Romney's early adopter move, by the way, paid off with almost 20,000 (and counting) Facebook supporters. The leading Republican on Facebook, though, is renegade Ron Paul, with 32,000 supporters. That said, the Democrats blow away those numbers. Obama's 150,000 Facebook supporters gives him an almost 3-to-1 edge over Clinton, whose own numbers overwhelm Paul's.

Yet, the largest Facebook political group is Stop Hillary Clinton, with 450,000 members. Obama is also the choice at MySpace. Clinton, though, racks up huge numbers at YouTube.

Paul's official campaign site commands the largest share of Web traffic.

Online trailblazer

Howard Dean was the first 2004 candidate to catch the lightning-in-a-bottle potential of social networking, political style. Launching an online insurgent campaign four years ago, the formerly obscure Vermont governor stunned Kerry and the Democratic Party establishment by raking in a then-record $20 million in online contributions and organizing millions of potential activists for his cause.

Although his campaign stumbled early and badly (a point repeatedly asserted by current candidates riding low in the polls), Dean emerged as the chairman of the Democratic National Committee and he remains as committed as ever to the rising political punch of Internet citizen democracy, raw as it may be.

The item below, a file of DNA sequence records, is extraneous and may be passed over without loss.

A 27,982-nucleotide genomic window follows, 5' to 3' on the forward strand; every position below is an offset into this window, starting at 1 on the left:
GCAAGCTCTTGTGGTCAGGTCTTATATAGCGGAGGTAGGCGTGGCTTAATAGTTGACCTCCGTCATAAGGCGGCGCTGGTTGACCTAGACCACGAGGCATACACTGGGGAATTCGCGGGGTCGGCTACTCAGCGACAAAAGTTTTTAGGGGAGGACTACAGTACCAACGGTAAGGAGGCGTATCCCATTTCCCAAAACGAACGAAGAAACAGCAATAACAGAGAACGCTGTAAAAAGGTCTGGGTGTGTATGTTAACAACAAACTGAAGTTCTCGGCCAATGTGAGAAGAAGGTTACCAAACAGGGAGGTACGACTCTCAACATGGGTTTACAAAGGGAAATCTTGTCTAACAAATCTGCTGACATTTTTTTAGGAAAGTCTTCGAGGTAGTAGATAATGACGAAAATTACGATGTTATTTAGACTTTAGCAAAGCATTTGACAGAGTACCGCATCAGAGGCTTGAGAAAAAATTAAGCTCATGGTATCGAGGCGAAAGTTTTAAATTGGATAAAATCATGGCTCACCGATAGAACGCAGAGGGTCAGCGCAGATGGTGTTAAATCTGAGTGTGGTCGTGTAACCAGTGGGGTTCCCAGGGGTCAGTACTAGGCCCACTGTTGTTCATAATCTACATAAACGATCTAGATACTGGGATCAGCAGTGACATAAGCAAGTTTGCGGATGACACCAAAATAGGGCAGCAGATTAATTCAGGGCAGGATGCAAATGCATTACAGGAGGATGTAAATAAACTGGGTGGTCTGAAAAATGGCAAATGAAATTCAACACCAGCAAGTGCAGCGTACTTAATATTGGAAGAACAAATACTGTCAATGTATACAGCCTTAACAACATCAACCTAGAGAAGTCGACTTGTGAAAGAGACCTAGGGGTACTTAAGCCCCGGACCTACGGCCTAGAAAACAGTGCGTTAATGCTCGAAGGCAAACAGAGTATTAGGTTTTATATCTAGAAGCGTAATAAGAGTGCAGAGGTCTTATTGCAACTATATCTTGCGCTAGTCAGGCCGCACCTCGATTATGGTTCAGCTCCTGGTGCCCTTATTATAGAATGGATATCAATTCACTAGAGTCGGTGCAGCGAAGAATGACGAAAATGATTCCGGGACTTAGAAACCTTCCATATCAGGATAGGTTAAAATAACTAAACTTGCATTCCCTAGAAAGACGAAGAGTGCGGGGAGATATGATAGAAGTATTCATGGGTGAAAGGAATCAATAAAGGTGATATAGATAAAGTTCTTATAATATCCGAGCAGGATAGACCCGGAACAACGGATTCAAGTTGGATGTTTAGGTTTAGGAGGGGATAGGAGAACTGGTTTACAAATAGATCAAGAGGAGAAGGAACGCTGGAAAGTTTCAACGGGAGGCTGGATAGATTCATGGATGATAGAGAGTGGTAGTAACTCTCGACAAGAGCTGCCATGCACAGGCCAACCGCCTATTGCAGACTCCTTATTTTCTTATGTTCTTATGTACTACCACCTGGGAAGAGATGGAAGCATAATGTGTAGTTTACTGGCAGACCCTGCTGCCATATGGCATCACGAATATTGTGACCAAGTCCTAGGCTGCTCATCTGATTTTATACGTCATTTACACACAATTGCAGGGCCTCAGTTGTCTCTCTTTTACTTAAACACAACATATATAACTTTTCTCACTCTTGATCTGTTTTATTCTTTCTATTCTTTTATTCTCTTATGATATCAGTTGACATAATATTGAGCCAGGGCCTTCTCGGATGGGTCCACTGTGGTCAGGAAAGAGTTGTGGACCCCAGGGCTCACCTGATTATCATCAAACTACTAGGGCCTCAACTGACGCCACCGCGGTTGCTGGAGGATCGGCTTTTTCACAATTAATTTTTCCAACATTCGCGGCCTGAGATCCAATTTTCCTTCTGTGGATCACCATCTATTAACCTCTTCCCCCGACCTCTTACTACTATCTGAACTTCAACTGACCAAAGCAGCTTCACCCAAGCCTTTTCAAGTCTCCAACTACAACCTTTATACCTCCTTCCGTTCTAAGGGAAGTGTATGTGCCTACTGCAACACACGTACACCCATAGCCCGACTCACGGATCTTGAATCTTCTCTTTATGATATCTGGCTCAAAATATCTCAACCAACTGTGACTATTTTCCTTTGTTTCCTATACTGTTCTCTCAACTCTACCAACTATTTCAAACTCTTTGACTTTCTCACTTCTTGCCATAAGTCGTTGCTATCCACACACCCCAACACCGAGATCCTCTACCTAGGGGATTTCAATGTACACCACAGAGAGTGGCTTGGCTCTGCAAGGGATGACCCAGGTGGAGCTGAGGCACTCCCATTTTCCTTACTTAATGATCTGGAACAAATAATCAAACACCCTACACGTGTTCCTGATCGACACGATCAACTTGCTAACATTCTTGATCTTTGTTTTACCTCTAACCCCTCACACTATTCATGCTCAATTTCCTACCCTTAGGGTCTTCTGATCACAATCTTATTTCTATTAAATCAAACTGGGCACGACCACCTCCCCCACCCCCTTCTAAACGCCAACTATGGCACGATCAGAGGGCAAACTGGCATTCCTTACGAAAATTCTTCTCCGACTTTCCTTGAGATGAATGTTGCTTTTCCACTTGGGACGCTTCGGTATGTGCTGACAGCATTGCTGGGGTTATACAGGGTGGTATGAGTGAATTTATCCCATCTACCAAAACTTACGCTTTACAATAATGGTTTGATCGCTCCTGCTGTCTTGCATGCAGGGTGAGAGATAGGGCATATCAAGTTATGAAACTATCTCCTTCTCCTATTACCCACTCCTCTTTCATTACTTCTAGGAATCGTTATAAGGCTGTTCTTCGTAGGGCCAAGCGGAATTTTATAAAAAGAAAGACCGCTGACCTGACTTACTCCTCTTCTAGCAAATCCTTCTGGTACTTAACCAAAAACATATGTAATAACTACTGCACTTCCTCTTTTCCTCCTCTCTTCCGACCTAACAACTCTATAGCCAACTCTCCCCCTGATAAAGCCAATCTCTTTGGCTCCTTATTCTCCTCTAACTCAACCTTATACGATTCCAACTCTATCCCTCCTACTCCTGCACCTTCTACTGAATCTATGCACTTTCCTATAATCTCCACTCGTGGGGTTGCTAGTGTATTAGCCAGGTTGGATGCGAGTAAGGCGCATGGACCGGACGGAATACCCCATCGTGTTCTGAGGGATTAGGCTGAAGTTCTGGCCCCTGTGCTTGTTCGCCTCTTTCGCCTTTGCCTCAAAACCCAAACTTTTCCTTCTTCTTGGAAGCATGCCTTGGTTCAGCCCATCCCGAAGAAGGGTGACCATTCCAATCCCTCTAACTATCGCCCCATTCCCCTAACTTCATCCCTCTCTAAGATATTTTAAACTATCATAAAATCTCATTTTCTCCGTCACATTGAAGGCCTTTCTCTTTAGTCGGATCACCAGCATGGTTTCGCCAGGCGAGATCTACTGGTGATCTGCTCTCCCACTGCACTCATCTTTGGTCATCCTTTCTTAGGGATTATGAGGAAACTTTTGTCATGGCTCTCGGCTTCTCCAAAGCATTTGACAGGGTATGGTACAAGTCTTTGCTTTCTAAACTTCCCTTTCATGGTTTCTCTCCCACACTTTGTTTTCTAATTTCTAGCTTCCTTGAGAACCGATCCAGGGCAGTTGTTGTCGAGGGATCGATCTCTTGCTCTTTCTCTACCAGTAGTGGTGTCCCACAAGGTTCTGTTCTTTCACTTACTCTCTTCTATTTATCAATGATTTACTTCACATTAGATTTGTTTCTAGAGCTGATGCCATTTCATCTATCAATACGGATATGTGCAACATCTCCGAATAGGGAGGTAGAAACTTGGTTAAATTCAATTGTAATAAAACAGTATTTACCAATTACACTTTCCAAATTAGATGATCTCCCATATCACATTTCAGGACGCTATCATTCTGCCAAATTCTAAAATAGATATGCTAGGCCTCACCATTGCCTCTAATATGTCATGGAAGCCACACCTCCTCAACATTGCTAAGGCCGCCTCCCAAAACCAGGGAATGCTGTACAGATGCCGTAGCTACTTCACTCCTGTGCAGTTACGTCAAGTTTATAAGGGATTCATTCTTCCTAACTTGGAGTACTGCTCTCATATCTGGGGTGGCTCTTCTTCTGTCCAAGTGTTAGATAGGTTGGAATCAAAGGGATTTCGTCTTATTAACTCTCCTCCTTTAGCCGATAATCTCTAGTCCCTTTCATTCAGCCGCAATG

Republicans, on the other hand, are widely considered to have missed the Internet boat float. As the conservative Washington Times wrote in an Oct. 25 editorial: "Over the past five years, liberals clearly jumped out to an early lead in blog politics, as technology poured gas on the flames of their discontent, creating an explosion of blogosphere activity."

Politicians weren't the only ones noticing the phenomena. Just months after the 2004 election ended, media mogul Rupert Murdoch snatched a site named MySpace for a then breathtaking $583 million. Google grabbed YouTube for $1.65 billion in a stock-for-stock transaction, and Microsoft recently took a 1.6 percent stake in Facebook for $240 million.

"Candidates are much more aware of technology these days," said Lee Rainie, the founding director of the Pew Internet & American Life Project. "It's now at the center of their campaigns in a way it has never been before. This wave of online campaigning is driving voters into either camp."

It is, however, early. And who can say how many Facebook profiles or MySpace buddies will actually translate into votes? They did for Dean, and he still fell well short.

What is undeniable, though, is that technology has contributed $2 trillion to the economy during the last decade. As Betsy Mullins, vice president of government and political affairs at TechNet, a political organization of tech CEOs, noted, "The candidate ignores that at his or her own peril."